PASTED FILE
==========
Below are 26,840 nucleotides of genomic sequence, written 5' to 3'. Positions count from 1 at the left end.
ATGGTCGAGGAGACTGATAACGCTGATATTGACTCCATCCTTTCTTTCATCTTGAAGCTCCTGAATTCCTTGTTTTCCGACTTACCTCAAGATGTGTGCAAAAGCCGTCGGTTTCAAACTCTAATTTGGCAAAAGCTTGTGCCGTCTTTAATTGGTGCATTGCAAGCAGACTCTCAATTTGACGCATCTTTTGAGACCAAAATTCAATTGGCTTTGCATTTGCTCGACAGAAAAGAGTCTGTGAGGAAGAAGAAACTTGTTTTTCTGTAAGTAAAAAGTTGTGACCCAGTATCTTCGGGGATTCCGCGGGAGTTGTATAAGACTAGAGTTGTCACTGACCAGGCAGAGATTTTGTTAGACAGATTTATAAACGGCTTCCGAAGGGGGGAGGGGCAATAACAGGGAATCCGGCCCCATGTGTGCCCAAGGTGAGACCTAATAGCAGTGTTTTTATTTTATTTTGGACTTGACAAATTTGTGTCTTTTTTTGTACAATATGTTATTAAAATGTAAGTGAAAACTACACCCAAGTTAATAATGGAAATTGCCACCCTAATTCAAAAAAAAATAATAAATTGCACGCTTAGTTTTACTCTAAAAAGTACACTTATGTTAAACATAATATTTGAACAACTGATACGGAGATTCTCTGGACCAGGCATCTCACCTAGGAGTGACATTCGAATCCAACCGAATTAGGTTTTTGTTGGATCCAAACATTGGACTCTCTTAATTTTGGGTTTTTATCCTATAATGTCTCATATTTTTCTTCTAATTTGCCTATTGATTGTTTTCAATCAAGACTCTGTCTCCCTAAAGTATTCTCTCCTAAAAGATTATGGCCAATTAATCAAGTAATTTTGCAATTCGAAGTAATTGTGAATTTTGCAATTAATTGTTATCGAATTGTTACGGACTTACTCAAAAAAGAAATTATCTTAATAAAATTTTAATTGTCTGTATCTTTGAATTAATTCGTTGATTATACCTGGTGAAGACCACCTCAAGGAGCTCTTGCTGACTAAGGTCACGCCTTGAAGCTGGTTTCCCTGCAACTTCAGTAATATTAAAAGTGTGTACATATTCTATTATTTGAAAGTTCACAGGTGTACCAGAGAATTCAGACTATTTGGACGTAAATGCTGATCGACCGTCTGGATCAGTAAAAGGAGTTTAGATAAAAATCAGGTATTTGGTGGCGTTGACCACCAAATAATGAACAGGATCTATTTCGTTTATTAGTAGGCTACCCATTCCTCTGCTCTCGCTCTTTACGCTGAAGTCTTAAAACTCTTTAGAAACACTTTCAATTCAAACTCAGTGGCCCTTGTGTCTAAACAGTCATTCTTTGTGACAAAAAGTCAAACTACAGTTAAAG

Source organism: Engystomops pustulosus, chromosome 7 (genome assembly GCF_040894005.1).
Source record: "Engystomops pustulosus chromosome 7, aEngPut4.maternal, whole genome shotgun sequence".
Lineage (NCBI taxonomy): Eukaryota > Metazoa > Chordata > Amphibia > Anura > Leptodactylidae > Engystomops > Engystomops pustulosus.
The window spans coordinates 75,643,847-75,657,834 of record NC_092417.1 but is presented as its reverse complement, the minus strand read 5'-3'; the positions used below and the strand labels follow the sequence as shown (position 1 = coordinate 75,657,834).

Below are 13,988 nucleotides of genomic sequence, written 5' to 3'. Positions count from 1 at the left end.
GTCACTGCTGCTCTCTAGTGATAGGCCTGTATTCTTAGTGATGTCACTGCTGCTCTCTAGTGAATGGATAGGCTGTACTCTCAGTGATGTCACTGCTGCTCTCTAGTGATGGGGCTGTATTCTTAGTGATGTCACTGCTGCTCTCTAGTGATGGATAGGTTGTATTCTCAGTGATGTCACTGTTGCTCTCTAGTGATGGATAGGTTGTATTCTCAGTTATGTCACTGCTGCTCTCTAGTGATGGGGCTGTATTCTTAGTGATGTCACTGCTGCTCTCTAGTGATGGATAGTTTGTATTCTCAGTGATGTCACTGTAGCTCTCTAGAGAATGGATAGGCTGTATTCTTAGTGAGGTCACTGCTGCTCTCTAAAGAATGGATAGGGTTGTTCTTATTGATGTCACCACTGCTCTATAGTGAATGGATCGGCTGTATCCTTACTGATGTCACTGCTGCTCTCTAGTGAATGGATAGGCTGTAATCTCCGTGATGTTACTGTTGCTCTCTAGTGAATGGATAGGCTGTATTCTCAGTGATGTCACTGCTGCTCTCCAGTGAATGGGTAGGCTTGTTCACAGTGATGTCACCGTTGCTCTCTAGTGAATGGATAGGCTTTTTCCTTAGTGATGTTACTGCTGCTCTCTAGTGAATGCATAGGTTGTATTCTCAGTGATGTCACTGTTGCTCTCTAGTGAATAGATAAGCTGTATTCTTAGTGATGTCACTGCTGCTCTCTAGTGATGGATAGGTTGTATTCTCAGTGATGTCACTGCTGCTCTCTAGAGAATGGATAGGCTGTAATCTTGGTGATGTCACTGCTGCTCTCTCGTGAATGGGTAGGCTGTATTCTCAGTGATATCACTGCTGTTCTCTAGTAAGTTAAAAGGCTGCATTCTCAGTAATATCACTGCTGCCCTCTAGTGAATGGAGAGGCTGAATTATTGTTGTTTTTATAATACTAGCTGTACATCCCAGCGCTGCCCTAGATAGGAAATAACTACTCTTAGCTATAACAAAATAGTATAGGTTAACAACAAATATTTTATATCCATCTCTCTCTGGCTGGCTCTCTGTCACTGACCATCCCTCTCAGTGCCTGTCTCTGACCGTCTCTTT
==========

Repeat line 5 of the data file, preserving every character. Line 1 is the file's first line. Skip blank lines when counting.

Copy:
Lineage (NCBI taxonomy): Eukaryota > Metazoa > Chordata > Amphibia > Anura > Leptodactylidae > Engystomops > Engystomops pustulosus.